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Time to check trees for hemlock woolly adelgids
December 13, 2021
Dec. 13, 2021
Invasive pest already confirmed in five southwest Michigan counties
Hemlock woolly adelgids, tiny invasive insects that suck nutrients from hemlock trees, are known to be present in Allegan, Ottawa, Muskegon, Oceana and Mason counties.
State agency staff, university researchers and regional cooperative invasive species management areas have been working to identify and contain infestations that span across public and private lands.
This winter, the Michigan departments of Natural Resources and Agriculture and Rural Development encourage those who have eastern hemlock trees on their property, whether in known infested counties or elsewhere, to take time to inspect the trees for signs of hemlock woolly adelgid.
If untreated, hemlock woolly adelgids can kill hemlock trees in four to 10 years. Trees can be protected with proper insecticide treatments.
Winter is the optimum time to look for evidence of an infestation, according to Robert Miller, MDARD's invasive species prevention and response specialist.
"Cooler temperatures trigger feeding activity," Miller said. "As hemlock woolly adelgids feed, they secrete a white, waxy material that creates ovisacs. The presence of these small, round, white masses makes it possible to identify infested trees."
These insects are considered invasive because they are not native to the state and cause significant harm to Michigan's hemlock resource. With no pressure from native predators or diseases, HWA populations continue to grow, threatening an estimated 170 million hemlocks across the state.
Winter surveys underway
Againthis winter, DNR and CISMA survey crews will be looking for signs of hemlock woolly adelgid on public and private lands within 5 miles of the Lake Michigan shoreline, the most probable area for new infestations.
Infested trees and any other eastern hemlocks within the area will be mapped and tagged, then prioritized for summer treatment.
CISMAs will seek landowner permission to conduct surveys of hemlocks on private lands. CISMA survey efforts are supported by funds from the Michigan Invasive Species Grant Program and are provided at no cost to landowners.
Your help is needed
Though crew members will cover a lot of ground, they won't be able to check all trees. If you have eastern hemlocks on your property, take some time to look for signs of hemlock woolly adelgid. Anyone spending time outdoors is encouraged to do the same.
In Michigan's northern forests, hemlock trees are found in moist soils along streams and riverbanks and along coastal dunes. Hemlock also is popular as a landscape tree in parks and residential areas.
Identify hemlock trees
Sinceadelgids feed and form ovisacs only on eastern hemlock trees in Michigan, it is important to distinguish hemlocks from other conifers like pines or spruces. Look for:
Look for signs
Late fall through early spring is the best time to check hemlock trees. Look on the undersides of branches for evidence of round, white ovisacs near the base of the needles.
Up close, ovisacs look like balls of spun cotton and may appear alone or in clusters. The short video "Hemlock woolly adelgid: Invasive species in Michigan" provides helpful identification tips.
Report your findings
Reportsuspected hemlock woolly adelgid infestations through the Midwest Invasive Species Information Network, available online atMISIN.MSU.eduor as a downloadable smartphone app. The MISIN smartphone app will take a GPS location point if a report is made at the site; it also will allow you to upload photos with a report.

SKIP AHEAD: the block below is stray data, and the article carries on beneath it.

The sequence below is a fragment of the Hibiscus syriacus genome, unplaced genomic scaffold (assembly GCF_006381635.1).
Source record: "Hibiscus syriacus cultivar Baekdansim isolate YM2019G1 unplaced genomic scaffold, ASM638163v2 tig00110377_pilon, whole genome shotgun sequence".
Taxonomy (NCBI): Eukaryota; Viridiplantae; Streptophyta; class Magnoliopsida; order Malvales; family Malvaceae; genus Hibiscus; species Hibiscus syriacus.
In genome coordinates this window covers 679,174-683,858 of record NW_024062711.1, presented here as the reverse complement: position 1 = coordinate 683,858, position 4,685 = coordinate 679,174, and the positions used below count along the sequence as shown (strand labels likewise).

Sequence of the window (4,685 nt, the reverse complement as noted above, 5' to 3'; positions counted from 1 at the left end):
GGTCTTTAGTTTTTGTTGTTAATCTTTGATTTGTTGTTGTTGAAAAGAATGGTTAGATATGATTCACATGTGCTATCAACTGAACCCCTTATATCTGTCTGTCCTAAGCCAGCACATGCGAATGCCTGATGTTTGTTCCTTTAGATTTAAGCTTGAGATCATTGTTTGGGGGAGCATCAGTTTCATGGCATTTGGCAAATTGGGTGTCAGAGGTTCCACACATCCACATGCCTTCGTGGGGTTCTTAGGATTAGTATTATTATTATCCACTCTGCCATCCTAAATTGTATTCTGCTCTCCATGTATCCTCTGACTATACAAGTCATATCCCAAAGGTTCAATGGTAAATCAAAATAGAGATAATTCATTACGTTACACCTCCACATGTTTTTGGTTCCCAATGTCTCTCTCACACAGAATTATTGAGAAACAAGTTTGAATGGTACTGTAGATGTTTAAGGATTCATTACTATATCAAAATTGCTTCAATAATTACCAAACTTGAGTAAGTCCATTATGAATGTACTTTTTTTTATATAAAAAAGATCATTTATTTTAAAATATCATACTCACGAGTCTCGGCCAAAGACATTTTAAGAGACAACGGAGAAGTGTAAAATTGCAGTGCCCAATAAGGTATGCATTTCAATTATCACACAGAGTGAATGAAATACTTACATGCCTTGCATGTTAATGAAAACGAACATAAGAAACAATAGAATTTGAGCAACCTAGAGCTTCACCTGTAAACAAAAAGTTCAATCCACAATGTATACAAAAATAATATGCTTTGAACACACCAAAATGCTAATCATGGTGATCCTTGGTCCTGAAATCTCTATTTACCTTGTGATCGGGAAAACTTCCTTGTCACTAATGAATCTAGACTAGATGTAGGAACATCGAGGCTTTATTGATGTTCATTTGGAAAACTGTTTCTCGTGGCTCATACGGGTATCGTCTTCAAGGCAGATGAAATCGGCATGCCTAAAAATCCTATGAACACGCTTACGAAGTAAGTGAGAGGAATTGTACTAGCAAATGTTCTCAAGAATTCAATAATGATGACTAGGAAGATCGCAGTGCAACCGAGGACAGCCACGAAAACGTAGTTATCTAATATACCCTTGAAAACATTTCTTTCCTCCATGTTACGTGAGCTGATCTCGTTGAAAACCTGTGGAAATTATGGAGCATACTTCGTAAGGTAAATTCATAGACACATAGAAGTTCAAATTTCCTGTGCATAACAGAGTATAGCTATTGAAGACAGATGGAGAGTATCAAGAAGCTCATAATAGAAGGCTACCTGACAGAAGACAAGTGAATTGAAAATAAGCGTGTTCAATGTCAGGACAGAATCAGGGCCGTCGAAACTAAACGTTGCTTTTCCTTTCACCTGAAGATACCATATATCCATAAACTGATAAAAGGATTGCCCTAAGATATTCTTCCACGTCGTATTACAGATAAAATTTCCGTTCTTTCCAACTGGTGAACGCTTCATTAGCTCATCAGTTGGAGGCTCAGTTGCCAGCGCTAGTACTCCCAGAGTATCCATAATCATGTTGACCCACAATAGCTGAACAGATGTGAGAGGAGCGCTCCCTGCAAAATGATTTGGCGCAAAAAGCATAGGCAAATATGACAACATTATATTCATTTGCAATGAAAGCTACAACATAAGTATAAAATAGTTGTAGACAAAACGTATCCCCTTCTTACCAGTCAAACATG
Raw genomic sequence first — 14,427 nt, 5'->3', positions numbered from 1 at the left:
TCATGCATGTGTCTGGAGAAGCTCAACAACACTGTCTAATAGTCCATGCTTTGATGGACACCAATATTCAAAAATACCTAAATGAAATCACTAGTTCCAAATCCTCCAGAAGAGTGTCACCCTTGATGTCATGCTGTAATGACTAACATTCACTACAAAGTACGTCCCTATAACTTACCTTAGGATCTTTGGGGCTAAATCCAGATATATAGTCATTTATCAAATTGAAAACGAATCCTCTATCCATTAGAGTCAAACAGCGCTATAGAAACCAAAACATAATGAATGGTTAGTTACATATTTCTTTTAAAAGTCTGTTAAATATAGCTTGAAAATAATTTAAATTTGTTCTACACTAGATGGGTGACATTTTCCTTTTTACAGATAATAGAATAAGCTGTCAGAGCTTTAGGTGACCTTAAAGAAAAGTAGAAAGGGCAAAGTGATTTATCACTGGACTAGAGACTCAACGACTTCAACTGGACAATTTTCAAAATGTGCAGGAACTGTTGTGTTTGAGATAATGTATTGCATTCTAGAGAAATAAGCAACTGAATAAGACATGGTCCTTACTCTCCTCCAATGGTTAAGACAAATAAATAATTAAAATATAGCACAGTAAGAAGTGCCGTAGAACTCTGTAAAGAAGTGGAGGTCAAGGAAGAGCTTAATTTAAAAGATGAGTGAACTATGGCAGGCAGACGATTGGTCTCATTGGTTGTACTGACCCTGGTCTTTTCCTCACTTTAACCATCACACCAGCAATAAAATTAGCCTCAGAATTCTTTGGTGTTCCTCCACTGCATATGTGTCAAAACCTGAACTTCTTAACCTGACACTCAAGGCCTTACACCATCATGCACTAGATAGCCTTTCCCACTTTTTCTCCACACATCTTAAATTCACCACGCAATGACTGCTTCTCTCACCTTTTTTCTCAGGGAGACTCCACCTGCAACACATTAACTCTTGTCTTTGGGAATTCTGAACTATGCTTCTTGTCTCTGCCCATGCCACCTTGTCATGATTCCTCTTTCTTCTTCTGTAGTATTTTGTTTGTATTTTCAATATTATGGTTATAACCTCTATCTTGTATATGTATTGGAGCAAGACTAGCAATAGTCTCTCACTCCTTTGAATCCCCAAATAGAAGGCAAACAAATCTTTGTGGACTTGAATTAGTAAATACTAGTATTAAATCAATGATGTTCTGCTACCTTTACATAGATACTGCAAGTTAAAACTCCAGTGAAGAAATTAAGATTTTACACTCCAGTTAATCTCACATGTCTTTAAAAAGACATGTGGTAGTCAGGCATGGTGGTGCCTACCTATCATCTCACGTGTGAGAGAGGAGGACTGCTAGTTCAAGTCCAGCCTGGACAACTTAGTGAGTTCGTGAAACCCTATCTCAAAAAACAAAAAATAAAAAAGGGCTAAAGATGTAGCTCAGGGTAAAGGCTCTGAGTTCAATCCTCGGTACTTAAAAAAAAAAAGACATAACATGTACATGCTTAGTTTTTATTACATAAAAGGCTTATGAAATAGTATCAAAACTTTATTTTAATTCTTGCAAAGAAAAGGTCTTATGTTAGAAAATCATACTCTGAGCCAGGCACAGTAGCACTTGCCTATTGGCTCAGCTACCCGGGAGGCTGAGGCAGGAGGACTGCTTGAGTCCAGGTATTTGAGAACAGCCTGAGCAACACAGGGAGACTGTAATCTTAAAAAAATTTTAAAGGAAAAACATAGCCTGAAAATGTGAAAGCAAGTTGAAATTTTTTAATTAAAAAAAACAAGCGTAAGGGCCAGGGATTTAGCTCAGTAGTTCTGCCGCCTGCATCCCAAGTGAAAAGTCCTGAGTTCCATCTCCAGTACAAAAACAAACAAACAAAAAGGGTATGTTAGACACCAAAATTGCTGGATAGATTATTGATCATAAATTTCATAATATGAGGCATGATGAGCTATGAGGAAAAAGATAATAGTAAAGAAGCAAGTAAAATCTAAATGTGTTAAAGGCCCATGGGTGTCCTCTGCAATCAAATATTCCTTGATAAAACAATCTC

Reports also can be made by email toMDA-Info@Michigan.govor by phone to the MDARD Customer Service Center at 800-292-3939.
Identify the location of infested trees and, whenever possible, take one or two pictures of infested branches to help confirm identification. To avoid spreading the insect, do not collect sample branches or twigs.
Manage your trees
If you find hemlock woolly adelgids on your property, it is important to know that certain insecticides are successful in treating the infestation if used correctly. A qualified arborist, such as one certified by the International Society of Arboriculture, can diagnose and assist with treating infested trees. Additional help is available through local cooperative invasive species management areas.
If you are able to handle treatment on your own, follow the guidance provided in the MSU Extension Bulletin: "How to treat hemlock trees for hemlock woolly adelgid."
Reporting infested trees, even if you will be managing them on your own, is important to help determine how far hemlock woolly adelgid has spread. This information also indicates where additional surveys may be needed.
For more information on identification, reporting or treatment, visit the Michigan Invasive Species Program's hemlock woolly adelgid page at Michigan.gov/HWA or contact Drew Rayner, DNR West Michigan hemlock woolly adelgid coordinator, at RaynerD1@Michigan.gov or 517-231-8763.
Michigan's Invasive Species Program is cooperatively implemented by the Department of Environment, Great Lakes, and Energy, the Department of Natural Resources, and the Department of Agriculture and Rural Development.
/Note to editors: Accompanying photos are available below for download. Suggested captions and photo credit information follow:
Ovisac: In the winter, hemlock woolly adelgids secrete white, waxy material to protect their eggs. Photo courtesy of Lorraine Graney, Bartlett Tree Experts, Bugwood.org
Snow: A CISMA survey crew checks for hemlock woolly adelgid in a snowy forest. Photo courtesy of West Michigan CISMA.
Hemlock twig: Hemlock trees have small, papery cones and short needles that are dark green on top.
Infested branch: Round, white hemlock woolly adelgid ovisacs are found on the undersides of branches near the base of the needles./